If you are a hurting wife, look at your husband’s sin and measure it biblically. When hurt, it is so difficult to evaluate things properly but you must. You must first and foremost measure yourself by the standard you hold him up against as Matthew 7 goes on to teach. If he is yelling angry words at you or flirting with a co-worker, but you are doing the same, then you should first repent of your own transgressions.

If you do have the log out of your own eye, then measure carefully his culpability and his actions’ severity. Were those cell phone texts responded to or were they the unwanted advances of an adulterous woman that he rebuffed but was afraid to show you? Did he yell in a moment of frustration caused by a difficult work situation or is he threatening regularly to harm you? Are the requests for sex reasonable though perhaps more frequent than you wish or – and this can and has happened – have you been forcibly raped by your own husband? Wives can overreact in jealousy to small offenses just as they can respond too passively when a husband is abusing them. Neither is a godly response. Measure carefully what is taking place.

Confront your sinning husband privately and gently as soon as possible. If your husband is indeed sinning against you, you should before, during, or after if necessary ask him to stop. For instance, if he asks you to view pornography with him, you should lovingly and firmly refuse, calling him to repent of this wrong. If during sexual relations he begins to ask or push you to do things that violate your conscience or Scripture, such as sodomy, you should plead with him to cease and even withdraw if he will not listen if possible to do so. If he has angrily yelled at you because you will not cooperate in these sins, when things have calmed down you should quietly explain to him the wrongness of his action, call him to repent and seek forgiveness, and perhaps ask him to seek the counsel of others.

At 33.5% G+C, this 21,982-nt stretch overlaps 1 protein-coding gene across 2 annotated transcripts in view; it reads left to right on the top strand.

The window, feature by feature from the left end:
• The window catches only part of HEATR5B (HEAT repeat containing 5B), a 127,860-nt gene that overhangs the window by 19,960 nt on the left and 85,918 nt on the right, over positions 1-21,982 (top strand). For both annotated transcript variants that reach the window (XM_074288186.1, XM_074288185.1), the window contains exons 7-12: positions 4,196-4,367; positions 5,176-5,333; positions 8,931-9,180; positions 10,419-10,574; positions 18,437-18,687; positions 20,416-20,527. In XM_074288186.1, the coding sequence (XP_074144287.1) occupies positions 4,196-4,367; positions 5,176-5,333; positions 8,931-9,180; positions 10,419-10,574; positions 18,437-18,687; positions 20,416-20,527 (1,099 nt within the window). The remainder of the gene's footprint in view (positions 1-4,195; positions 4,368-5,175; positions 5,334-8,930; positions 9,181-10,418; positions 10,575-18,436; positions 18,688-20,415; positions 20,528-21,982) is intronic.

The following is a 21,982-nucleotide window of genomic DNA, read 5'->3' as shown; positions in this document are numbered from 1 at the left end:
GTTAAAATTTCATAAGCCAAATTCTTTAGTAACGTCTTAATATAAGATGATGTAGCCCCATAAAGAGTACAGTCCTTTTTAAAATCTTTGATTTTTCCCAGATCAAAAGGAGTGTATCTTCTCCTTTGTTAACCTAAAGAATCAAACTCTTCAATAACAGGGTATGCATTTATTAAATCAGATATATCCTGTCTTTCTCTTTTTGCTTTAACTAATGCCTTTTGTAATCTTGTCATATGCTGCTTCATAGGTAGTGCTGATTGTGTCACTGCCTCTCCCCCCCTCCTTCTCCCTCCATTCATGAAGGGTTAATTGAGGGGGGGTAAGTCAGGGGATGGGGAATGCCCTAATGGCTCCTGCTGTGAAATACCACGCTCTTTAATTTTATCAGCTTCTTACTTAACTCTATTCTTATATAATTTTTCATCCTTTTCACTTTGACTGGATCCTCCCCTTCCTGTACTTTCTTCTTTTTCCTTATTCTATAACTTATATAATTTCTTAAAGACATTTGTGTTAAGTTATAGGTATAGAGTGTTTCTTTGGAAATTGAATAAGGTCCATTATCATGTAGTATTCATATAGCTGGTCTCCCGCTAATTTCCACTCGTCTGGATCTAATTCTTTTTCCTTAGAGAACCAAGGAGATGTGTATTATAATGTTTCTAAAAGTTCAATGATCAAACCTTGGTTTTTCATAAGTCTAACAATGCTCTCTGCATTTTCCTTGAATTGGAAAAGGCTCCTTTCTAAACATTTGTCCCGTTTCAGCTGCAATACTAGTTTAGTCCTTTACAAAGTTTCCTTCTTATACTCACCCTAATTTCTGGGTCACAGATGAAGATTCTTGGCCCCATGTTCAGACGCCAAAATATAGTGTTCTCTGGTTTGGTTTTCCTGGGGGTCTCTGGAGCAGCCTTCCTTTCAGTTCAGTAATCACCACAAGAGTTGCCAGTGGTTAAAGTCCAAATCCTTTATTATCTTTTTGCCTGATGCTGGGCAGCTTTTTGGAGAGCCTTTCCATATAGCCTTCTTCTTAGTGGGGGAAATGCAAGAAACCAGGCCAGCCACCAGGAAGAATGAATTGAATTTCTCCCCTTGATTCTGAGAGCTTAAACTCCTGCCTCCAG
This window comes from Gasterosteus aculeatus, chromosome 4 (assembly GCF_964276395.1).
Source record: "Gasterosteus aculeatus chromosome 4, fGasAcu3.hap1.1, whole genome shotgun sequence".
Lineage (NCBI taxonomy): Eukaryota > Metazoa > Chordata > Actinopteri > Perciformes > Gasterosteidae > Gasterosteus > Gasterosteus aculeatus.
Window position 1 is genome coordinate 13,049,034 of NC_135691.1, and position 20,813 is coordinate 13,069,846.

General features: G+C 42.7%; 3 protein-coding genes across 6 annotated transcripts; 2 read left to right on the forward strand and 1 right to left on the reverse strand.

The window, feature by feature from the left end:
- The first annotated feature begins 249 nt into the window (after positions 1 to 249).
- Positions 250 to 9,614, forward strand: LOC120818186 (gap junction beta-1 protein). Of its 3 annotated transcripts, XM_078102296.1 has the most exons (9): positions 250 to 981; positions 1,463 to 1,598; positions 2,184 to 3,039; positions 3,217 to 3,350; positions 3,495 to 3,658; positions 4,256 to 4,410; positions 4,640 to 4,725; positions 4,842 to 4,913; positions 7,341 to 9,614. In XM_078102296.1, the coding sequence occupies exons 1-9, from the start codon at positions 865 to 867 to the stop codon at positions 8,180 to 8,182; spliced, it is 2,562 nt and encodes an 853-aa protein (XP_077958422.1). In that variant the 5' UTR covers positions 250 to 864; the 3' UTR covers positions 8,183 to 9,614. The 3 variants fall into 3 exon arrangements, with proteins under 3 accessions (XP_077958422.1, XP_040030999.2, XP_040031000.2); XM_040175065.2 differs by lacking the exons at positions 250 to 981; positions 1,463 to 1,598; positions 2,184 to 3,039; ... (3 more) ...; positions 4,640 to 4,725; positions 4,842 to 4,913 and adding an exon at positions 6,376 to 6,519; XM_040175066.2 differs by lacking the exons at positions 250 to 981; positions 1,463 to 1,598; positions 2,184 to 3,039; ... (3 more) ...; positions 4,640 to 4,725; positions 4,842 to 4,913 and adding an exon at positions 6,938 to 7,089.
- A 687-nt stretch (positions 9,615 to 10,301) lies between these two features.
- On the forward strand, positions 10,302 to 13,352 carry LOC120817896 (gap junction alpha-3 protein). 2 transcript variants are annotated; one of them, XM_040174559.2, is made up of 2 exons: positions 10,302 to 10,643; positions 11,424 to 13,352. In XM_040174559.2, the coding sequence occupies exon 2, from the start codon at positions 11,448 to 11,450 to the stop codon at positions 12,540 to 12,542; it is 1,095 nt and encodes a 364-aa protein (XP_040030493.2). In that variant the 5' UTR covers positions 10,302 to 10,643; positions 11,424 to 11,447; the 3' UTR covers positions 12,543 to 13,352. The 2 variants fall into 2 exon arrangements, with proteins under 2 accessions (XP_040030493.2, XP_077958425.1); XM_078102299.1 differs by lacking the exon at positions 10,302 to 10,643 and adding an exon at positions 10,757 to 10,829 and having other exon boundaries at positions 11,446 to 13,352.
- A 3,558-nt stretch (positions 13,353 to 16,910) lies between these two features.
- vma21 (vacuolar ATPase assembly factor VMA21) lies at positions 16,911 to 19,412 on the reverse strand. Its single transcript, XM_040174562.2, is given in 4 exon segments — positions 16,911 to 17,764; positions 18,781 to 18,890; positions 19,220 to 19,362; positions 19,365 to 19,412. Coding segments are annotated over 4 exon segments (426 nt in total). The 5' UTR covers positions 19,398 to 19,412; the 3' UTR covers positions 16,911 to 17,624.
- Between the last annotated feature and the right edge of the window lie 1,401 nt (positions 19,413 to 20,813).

For in Christian marriage, before you two were husband and wife you were first brother and sister in the Lord. Thus, the Christian wife, being the one person who knows best of all her husband, has a first-line responsibility to help her husband see his sin. Yes, of course, she is not to be the proverbial dripping roof on a rainy day, daily trying to nag and argue righteousness into her husband. But she is to be her husband’s counselor, for “a prudent wife is from the Lord” (Prov. 19:14). My wife, who is my covenant companion and best friend, is both submitted in love to me and speaks more corrective words into my soul than anyone else. Your sinning husband may not accept your correction, but it is a lie and corruption of Christian teaching that would tell you that you are not to offer it when he is in danger of God’s judgment for violating his law.